Chhapaak Social Experiments: Acid Does More Than Corrode Skin And Bones2 min read
Acid Survivors Foundation (ASF) in Bangladesh, there are over 3000 victims in the last 20 years alone. Our neighboring country, India, is also met by this ill-natured act frequently. While in most cases victims are attacked by strangers, in countries like Bangladesh and India, the attackers are people who are close associates of the victims themselves. More often than not, these incidents are the result of women trying to break free of their predetermined role of being men’s subordinates.
In addition to causing disfiguration of features and physical pain, acid attacks have a huge impact on the victim’s mental well-being. We, as citizens of these nations, are very ignorant regarding these incidents and unaware of how it affects the victims. However, Deepika Padukone conducted two social experiments and the results were truly eye-opening. One depicting how the victims are treated by society and the other showing how easily acids can be bought in Mumbai despite the laws set by the Supreme Court.
The film actress recently starred in the movie Chhapaak, which is based on the true events of an acid attack survivor Laxmi Agarwal. After playing the role of an acid attack survivor, Malti, Deepika Padukone’s curiosity regarding this matter was brought to the surface.
In the first Chhapaak social experiment, Deepika Padukone dressed as Malti and set out in public accompanied by a group of victims. They visited various supermarkets, clothing stores, and shops in order to witness first-hand the reactions of others. Several hidden cameras picked up some truly horrifying reactions of disdain and indifference.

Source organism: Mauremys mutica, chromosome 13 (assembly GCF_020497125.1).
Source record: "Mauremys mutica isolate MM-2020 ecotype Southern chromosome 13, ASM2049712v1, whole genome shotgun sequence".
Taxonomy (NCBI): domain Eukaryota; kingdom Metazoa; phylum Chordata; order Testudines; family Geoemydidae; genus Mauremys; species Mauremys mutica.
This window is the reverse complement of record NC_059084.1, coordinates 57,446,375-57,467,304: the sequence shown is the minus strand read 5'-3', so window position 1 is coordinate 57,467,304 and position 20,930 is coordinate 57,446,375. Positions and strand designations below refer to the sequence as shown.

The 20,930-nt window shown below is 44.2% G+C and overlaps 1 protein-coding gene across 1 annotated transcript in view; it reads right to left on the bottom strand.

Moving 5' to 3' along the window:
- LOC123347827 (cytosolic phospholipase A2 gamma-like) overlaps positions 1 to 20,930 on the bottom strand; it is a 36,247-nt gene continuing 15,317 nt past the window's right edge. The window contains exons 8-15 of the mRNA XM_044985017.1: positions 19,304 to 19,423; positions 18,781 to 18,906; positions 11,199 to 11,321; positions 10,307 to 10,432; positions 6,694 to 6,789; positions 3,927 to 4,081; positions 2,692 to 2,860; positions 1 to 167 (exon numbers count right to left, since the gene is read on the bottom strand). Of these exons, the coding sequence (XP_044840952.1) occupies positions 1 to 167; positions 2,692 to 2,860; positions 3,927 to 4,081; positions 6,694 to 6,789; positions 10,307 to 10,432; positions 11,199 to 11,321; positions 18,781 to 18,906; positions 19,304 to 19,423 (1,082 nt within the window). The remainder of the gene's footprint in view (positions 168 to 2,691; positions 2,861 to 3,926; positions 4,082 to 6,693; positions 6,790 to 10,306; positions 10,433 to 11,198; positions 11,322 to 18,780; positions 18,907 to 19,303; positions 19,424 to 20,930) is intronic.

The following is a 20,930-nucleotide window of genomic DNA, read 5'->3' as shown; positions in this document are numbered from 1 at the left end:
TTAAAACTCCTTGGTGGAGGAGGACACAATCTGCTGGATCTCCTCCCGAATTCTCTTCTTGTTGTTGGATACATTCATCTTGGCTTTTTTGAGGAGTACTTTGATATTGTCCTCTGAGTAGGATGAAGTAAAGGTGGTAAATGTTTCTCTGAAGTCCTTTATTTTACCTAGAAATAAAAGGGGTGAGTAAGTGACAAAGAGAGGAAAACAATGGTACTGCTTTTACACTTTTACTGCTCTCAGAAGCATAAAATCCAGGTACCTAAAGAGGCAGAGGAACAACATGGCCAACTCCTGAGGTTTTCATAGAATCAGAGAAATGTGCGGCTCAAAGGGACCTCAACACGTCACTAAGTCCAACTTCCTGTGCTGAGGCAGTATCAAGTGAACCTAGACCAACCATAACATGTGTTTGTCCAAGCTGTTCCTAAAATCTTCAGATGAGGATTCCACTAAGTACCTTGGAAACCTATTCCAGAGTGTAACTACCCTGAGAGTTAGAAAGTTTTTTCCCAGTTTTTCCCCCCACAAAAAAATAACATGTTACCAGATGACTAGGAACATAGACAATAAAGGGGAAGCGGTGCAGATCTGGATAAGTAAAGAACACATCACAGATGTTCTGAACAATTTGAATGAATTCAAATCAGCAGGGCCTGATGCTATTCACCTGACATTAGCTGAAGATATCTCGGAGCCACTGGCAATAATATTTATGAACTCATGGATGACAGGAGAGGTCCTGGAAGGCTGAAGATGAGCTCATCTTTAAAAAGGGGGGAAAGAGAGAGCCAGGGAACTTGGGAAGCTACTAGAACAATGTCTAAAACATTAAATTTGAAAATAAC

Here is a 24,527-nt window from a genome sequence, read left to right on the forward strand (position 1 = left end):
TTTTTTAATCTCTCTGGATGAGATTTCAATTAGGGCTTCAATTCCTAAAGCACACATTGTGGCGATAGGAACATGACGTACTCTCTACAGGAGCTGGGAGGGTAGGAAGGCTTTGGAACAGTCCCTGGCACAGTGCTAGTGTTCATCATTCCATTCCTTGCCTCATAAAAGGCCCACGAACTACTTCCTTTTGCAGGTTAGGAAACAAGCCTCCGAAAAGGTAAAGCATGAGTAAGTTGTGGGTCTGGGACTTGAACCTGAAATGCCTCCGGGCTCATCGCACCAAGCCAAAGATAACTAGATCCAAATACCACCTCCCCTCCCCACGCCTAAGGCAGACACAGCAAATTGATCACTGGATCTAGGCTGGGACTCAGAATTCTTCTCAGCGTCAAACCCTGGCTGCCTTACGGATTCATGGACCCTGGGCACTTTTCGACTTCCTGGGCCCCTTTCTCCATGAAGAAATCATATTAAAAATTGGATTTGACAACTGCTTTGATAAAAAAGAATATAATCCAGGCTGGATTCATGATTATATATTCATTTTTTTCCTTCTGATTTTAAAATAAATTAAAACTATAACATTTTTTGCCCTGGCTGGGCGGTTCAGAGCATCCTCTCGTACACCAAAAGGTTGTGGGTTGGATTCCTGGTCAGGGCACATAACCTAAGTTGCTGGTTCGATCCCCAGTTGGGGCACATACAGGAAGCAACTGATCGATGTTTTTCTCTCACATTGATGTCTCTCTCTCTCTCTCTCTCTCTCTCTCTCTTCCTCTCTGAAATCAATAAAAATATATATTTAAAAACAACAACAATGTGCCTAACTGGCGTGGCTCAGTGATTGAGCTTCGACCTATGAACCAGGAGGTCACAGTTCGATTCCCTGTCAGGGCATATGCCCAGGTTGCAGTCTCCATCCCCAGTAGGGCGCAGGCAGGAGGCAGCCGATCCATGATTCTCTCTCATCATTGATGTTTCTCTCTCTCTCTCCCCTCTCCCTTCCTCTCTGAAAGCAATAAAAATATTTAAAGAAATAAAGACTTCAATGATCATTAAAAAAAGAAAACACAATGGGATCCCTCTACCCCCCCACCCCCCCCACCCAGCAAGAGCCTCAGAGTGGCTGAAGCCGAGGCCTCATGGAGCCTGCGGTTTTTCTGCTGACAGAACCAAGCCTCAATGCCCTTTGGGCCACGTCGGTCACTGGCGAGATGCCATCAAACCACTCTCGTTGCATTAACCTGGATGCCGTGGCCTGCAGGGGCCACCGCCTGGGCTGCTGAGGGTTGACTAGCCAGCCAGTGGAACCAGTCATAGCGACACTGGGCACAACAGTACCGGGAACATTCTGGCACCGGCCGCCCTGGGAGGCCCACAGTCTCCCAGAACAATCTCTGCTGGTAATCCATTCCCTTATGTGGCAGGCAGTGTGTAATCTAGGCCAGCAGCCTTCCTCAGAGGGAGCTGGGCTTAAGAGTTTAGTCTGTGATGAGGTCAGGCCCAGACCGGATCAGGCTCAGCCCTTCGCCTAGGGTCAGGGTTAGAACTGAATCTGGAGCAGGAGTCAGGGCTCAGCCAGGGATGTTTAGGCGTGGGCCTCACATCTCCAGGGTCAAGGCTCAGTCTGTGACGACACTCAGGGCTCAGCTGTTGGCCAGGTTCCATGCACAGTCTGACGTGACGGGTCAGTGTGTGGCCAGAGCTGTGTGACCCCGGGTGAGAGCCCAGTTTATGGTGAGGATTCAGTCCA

People were shocked, disgusted, and tried to move away from them. The women were given second glances by some and were denied any assistance when asked. However, there were some true gems who chose to look past the physical appearance and treated them with nothing but kindness.
For those who haven’t yet watched the trailer of Chhapaak, click here to watch.
The second Chhapaak social experiment portrayed how easily one can get their hands on acids. The Chhapaak team was able to accumulate 24 bottles of acid without any ID verification.
Team Chhapaak’s social experiments shed light on the fact that acid attacks corrode more than just skin and bones.
While Bangladesh has come a long way when it comes to enacting adequate laws regarding these attacks, there are more that we can do as a society. Since 2002, our country has seen a significant decrease in acid attacks. Having said that, we must not forget that the existing victims are nothing but human and deserve to be seen past their physical appearance.